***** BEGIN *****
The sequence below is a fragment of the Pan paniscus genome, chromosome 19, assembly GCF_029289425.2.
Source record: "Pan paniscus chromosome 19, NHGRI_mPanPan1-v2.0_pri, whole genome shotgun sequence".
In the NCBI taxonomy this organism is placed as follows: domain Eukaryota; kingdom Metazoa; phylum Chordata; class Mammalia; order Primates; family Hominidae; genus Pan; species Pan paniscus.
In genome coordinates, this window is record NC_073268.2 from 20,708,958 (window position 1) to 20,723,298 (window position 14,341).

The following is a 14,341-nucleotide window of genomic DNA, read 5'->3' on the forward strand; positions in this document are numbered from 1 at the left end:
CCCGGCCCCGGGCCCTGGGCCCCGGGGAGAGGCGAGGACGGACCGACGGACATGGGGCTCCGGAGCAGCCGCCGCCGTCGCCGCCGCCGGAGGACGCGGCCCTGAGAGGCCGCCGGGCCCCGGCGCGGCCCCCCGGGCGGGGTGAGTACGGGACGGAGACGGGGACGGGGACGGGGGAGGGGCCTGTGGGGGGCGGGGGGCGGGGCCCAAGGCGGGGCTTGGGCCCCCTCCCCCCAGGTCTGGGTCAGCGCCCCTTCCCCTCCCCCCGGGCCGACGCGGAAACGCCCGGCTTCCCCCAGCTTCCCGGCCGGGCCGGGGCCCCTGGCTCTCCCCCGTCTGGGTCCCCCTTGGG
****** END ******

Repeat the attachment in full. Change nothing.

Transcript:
The sequence below is a fragment of the Pan paniscus genome, chromosome 19, assembly GCF_029289425.2.
Source record: "Pan paniscus chromosome 19, NHGRI_mPanPan1-v2.0_pri, whole genome shotgun sequence".
In the NCBI taxonomy this organism is placed as follows: domain Eukaryota; kingdom Metazoa; phylum Chordata; class Mammalia; order Primates; family Hominidae; genus Pan; species Pan paniscus.
In genome coordinates, this window is record NC_073268.2 from 20,708,958 (window position 1) to 20,723,298 (window position 14,341).

The following is a 14,341-nucleotide window of genomic DNA, read 5'->3' on the forward strand; positions in this document are numbered from 1 at the left end:
CCCGGCCCCGGGCCCTGGGCCCCGGGGAGAGGCGAGGACGGACCGACGGACATGGGGCTCCGGAGCAGCCGCCGCCGTCGCCGCCGCCGGAGGACGCGGCCCTGAGAGGCCGCCGGGCCCCGGCGCGGCCCCCCGGGCGGGGTGAGTACGGGACGGAGACGGGGACGGGGACGGGGGAGGGGCCTGTGGGGGGCGGGGGGCGGGGCCCAAGGCGGGGCTTGGGCCCCCTCCCCCCAGGTCTGGGTCAGCGCCCCTTCCCCTCCCCCCGGGCCGACGCGGAAACGCCCGGCTTCCCCCAGCTTCCCGGCCGGGCCGGGGCCCCTGGCTCTCCCCCGTCTGGGTCCCCCTTGGG